Monday, 1 June 1998

Michael Innes: Hamlet, Revenge! (1931)

Edition: Gollancz
Review number: 58

This is a much earlier Appleby novel than the two Michael Innes books I had read previously, and much more in the detective fiction mould than the thriller mould of Operation Pax. In fact, the background to Hamlet, Revenge! is about as archetypal as you can get: an amateur dramatic performance of Hamlet during a country house house-party at which the actor playing a character who is killed (in this case Polonius) is actually murdered.

Everything is on a rather large scale; the amateur dramatic performance includes as Hamlet the greatest professional actor of the day, Melville Clay; the country house is at Scamnum Court, modelled on Blenheim Palace and seat of the Duke of Horton; Polonius is not killed by a sword stroke from Hamlet but is killed by a gunshot at the moment when his stage death would happen; and the fact that Polonius is played by Lord Auldearn, a major political figure currently co-ordinating some top secret defence work means that an espionage thread can be worked into the plot. The murderer has also been rather cheeky, by sending warning messages in apparently easily traced ways, and by taking apparently reckless risks.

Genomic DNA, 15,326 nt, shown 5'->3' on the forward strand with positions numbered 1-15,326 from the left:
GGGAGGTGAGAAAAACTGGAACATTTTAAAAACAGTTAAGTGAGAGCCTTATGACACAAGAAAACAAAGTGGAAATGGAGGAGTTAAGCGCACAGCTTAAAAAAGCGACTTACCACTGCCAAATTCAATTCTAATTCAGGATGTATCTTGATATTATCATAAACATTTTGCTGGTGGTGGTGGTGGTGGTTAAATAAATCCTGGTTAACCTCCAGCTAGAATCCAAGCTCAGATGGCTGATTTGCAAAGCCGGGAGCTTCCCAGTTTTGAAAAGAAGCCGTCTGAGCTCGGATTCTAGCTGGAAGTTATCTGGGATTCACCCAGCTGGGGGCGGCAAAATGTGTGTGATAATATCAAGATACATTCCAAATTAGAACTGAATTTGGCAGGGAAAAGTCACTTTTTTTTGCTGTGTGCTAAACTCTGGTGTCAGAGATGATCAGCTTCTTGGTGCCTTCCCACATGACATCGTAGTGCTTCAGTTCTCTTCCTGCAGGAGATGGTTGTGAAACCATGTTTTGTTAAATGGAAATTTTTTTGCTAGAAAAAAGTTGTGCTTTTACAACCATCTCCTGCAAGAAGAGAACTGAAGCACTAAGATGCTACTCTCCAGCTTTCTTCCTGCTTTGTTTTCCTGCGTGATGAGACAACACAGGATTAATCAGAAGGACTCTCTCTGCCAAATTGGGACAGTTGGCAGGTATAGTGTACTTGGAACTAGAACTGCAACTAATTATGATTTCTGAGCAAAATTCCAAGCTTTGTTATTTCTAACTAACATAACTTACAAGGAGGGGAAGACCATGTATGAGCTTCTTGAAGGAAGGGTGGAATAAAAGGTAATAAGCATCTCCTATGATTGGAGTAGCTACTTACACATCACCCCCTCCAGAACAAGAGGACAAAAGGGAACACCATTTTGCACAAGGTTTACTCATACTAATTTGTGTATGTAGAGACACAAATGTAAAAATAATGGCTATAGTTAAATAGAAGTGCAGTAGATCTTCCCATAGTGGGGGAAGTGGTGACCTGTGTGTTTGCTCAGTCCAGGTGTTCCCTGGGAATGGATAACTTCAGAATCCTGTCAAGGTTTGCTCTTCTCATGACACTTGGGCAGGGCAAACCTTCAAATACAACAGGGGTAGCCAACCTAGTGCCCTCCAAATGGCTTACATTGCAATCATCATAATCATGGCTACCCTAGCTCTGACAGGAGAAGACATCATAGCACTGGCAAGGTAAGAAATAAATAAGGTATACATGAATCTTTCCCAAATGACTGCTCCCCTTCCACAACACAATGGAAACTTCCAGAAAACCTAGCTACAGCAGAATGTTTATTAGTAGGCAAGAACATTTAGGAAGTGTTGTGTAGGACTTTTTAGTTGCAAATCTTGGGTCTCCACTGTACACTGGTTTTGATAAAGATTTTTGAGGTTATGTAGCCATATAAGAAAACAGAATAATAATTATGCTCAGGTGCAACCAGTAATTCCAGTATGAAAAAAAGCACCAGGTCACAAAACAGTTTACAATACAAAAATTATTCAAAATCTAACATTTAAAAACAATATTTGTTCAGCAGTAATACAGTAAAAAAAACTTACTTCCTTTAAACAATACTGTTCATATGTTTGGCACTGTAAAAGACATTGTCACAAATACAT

I enjoyed John Appleby's unravelling of the plot greatly, and will be reading more to fill in his career from this early novel to the late ones like Silence Observed.

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